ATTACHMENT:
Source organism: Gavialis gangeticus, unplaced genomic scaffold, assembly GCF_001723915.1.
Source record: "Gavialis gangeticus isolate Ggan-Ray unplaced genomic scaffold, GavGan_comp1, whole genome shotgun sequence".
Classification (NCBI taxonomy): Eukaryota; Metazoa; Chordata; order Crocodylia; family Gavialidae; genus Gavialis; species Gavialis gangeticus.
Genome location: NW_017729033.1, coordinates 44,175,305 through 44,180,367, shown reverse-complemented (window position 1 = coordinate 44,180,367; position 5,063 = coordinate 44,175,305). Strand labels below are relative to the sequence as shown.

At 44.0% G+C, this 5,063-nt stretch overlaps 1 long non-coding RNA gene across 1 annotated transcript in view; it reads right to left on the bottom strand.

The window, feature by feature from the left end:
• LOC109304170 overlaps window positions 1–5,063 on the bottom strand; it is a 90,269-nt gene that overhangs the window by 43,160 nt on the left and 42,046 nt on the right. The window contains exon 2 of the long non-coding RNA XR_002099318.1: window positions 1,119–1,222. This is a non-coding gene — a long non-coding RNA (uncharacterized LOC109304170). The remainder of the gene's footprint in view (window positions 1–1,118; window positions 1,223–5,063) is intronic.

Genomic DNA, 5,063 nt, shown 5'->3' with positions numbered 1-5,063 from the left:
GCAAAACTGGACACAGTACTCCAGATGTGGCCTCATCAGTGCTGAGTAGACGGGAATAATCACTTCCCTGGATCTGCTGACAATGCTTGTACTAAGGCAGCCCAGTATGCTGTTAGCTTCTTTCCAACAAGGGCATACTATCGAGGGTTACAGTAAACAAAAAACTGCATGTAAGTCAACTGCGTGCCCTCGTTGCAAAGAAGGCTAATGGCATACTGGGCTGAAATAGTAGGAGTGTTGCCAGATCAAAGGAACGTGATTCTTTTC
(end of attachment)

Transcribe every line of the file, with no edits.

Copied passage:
Source organism: Gavialis gangeticus, unplaced genomic scaffold, assembly GCF_001723915.1.
Source record: "Gavialis gangeticus isolate Ggan-Ray unplaced genomic scaffold, GavGan_comp1, whole genome shotgun sequence".
Classification (NCBI taxonomy): Eukaryota; Metazoa; Chordata; order Crocodylia; family Gavialidae; genus Gavialis; species Gavialis gangeticus.
Genome location: NW_017729033.1, coordinates 44,175,305 through 44,180,367, shown reverse-complemented (window position 1 = coordinate 44,180,367; position 5,063 = coordinate 44,175,305). Strand labels below are relative to the sequence as shown.

At 44.0% G+C, this 5,063-nt stretch overlaps 1 long non-coding RNA gene across 1 annotated transcript in view; it reads right to left on the bottom strand.

The window, feature by feature from the left end:
• LOC109304170 overlaps window positions 1–5,063 on the bottom strand; it is a 90,269-nt gene that overhangs the window by 43,160 nt on the left and 42,046 nt on the right. The window contains exon 2 of the long non-coding RNA XR_002099318.1: window positions 1,119–1,222. This is a non-coding gene — a long non-coding RNA (uncharacterized LOC109304170). The remainder of the gene's footprint in view (window positions 1–1,118; window positions 1,223–5,063) is intronic.

Genomic DNA, 5,063 nt, shown 5'->3' with positions numbered 1-5,063 from the left:
GCAAAACTGGACACAGTACTCCAGATGTGGCCTCATCAGTGCTGAGTAGACGGGAATAATCACTTCCCTGGATCTGCTGACAATGCTTGTACTAAGGCAGCCCAGTATGCTGTTAGCTTCTTTCCAACAAGGGCATACTATCGAGGGTTACAGTAAACAAAAAACTGCATGTAAGTCAACTGCGTGCCCTCGTTGCAAAGAAGGCTAATGGCATACTGGGCTGAAATAGTAGGAGTGTTGCCAGATCAAAGGAACGTGATTCTTTTC